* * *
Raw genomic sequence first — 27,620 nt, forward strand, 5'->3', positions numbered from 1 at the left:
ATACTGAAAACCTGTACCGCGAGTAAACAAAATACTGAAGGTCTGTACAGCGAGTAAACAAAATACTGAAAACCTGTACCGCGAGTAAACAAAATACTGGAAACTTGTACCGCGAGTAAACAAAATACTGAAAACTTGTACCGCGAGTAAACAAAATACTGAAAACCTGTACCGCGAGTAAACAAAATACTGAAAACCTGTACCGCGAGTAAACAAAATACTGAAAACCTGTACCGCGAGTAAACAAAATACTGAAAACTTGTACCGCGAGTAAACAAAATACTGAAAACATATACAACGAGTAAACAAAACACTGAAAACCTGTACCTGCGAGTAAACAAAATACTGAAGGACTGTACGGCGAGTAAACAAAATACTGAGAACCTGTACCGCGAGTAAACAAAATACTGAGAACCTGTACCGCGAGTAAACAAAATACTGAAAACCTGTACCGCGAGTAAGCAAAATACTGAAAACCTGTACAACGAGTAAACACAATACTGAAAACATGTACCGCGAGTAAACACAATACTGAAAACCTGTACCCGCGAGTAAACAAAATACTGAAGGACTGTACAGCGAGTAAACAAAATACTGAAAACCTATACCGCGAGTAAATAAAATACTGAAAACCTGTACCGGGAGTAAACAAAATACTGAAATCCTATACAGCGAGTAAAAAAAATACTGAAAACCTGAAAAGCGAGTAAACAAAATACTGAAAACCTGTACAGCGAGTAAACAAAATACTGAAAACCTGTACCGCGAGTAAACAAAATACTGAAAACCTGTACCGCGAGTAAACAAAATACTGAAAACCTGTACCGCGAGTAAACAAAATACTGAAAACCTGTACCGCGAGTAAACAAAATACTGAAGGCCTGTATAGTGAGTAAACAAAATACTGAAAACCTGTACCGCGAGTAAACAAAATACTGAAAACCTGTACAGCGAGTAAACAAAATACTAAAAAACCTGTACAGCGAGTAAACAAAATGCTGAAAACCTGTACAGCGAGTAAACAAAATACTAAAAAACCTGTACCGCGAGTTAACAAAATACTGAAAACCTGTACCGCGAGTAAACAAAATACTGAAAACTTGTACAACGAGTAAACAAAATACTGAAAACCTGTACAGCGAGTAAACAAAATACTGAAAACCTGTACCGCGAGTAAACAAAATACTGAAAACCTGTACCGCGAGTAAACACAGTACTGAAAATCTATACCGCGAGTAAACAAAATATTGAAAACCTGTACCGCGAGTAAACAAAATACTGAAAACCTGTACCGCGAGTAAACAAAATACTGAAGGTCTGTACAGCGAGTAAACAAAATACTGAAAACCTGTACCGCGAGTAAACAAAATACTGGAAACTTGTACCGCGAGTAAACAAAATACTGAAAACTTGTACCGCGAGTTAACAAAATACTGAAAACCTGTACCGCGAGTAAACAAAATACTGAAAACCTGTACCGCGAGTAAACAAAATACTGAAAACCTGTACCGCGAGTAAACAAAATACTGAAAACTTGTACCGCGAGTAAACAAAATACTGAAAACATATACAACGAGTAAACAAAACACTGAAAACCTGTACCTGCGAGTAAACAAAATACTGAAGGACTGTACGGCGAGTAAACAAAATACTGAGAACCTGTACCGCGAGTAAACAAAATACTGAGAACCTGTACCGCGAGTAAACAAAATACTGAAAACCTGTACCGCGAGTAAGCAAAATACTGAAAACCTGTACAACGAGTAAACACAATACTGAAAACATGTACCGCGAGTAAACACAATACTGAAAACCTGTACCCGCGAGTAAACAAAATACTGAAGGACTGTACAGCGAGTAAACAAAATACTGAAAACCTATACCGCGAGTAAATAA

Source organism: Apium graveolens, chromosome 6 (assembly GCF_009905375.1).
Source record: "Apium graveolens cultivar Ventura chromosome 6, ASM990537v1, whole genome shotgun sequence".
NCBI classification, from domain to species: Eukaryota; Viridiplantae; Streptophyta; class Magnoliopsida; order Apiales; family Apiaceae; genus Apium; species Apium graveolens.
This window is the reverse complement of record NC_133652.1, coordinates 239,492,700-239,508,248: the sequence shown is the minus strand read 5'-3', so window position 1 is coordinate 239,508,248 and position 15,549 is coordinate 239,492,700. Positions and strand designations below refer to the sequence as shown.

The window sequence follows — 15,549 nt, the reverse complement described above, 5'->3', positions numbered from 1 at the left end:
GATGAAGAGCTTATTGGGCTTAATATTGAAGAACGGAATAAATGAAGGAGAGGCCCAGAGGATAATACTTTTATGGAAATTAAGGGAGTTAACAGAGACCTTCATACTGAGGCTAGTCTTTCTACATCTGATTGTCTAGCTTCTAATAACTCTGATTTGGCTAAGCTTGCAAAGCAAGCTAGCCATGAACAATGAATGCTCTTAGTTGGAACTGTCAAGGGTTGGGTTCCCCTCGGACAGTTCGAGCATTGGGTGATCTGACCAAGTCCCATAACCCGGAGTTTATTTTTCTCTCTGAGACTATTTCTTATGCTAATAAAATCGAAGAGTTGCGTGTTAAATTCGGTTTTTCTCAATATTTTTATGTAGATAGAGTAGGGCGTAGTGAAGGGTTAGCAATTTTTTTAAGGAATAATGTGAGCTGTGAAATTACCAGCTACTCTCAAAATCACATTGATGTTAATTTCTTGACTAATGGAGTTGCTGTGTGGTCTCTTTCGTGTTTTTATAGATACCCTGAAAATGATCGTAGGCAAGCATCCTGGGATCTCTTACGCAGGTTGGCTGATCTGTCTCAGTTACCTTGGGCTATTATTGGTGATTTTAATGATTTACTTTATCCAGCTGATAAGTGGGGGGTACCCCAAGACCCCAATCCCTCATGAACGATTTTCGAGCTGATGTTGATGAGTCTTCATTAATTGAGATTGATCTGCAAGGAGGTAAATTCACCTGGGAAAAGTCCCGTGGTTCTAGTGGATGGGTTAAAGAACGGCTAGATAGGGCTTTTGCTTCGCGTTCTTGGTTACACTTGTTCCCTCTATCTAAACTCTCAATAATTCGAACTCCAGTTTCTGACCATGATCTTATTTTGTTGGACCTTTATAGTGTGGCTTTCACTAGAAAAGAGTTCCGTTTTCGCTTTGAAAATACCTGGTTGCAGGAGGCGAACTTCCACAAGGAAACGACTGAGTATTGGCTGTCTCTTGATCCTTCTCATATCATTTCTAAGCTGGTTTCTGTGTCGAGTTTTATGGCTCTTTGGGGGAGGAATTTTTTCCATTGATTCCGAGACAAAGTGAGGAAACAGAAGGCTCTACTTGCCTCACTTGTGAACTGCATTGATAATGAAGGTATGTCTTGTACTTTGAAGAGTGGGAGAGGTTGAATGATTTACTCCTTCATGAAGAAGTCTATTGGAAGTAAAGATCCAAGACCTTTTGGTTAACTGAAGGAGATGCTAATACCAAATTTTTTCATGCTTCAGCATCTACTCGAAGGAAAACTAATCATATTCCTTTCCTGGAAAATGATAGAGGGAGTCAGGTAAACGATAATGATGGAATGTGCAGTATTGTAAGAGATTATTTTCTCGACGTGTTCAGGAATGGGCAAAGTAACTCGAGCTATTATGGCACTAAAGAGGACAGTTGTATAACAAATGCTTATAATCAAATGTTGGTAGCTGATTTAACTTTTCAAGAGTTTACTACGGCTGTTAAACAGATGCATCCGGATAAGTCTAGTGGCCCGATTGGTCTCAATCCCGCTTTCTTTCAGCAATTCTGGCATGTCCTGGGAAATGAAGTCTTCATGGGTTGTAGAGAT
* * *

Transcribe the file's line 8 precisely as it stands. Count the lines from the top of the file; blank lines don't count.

GATGAAGAGCTTATTGGGCTTAATATTGAAGAACGGAATAAATGAAGGAGAGGCCCAGAGGATAATACTTTTATGGAAATTAAGGGAGTTAACAGAGACCTTCATACTGAGGCTAGTCTTTCTACATCTGATTGTCTAGCTTCTAATAACTCTGATTTGGCTAAGCTTGCAAAGCAAGCTAGCCATGAACAATGAATGCTCTTAGTTGGAACTGTCAAGGGTTGGGTTCCCCTCGGACAGTTCGAGCATTGGGTGATCTGACCAAGTCCCATAACCCGGAGTTTATTTTTCTCTCTGAGACTATTTCTTATGCTAATAAAATCGAAGAGTTGCGTGTTAAATTCGGTTTTTCTCAATATTTTTATGTAGATAGAGTAGGGCGTAGTGAAGGGTTAGCAATTTTTTTAAGGAATAATGTGAGCTGTGAAATTACCAGCTACTCTCAAAATCACATTGATGTTAATTTCTTGACTAATGGAGTTGCTGTGTGGTCTCTTTCGTGTTTTTATAGATACCCTGAAAATGATCGTAGGCAAGCATCCTGGGATCTCTTACGCAGGTTGGCTGATCTGTCTCAGTTACCTTGGGCTATTATTGGTGATTTTAATGATTTACTTTATCCAGCTGATAAGTGGGGGGTACCCCAAGACCCCAATCCCTCATGAACGATTTTCGAGCTGATGTTGATGAGTCTTCATTAATTGAGATTGATCTGCAAGGAGGTAAATTCACCTGGGAAAAGTCCCGTGGTTCTAGTGGATGGGTTAAAGAACGGCTAGATAGGGCTTTTGCTTCGCGTTCTTGGTTACACTTGTTCCCTCTATCTAAACTCTCAATAATTCGAACTCCAGTTTCTGACCATGATCTTATTTTGTTGGACCTTTATAGTGTGGCTTTCACTAGAAAAGAGTTCCGTTTTCGCTTTGAAAATACCTGGTTGCAGGAGGCGAACTTCCACAAGGAAACGACTGAGTATTGGCTGTCTCTTGATCCTTCTCATATCATTTCTAAGCTGGTTTCTGTGTCGAGTTTTATGGCTCTTTGGGGGAGGAATTTTTTCCATTGATTCCGAGACAAAGTGAGGAAACAGAAGGCTCTACTTGCCTCACTTGTGAACTGCATTGATAATGAAGGTATGTCTTGTACTTTGAAGAGTGGGAGAGGTTGAATGATTTACTCCTTCATGAAGAAGTCTATTGGAAGTAAAGATCCAAGACCTTTTGGTTAACTGAAGGAGATGCTAATACCAAATTTTTTCATGCTTCAGCATCTACTCGAAGGAAAACTAATCATATTCCTTTCCTGGAAAATGATAGAGGGAGTCAGGTAAACGATAATGATGGAATGTGCAGTATTGTAAGAGATTATTTTCTCGACGTGTTCAGGAATGGGCAAAGTAACTCGAGCTATTATGGCACTAAAGAGGACAGTTGTATAACAAATGCTTATAATCAAATGTTGGTAGCTGATTTAACTTTTCAAGAGTTTACTACGGCTGTTAAACAGATGCATCCGGATAAGTCTAGTGGCCCGATTGGTCTCAATCCCGCTTTCTTTCAGCAATTCTGGCATGTCCTGGGAAATGAAGTCTTCATGGGTTGTAGAGAT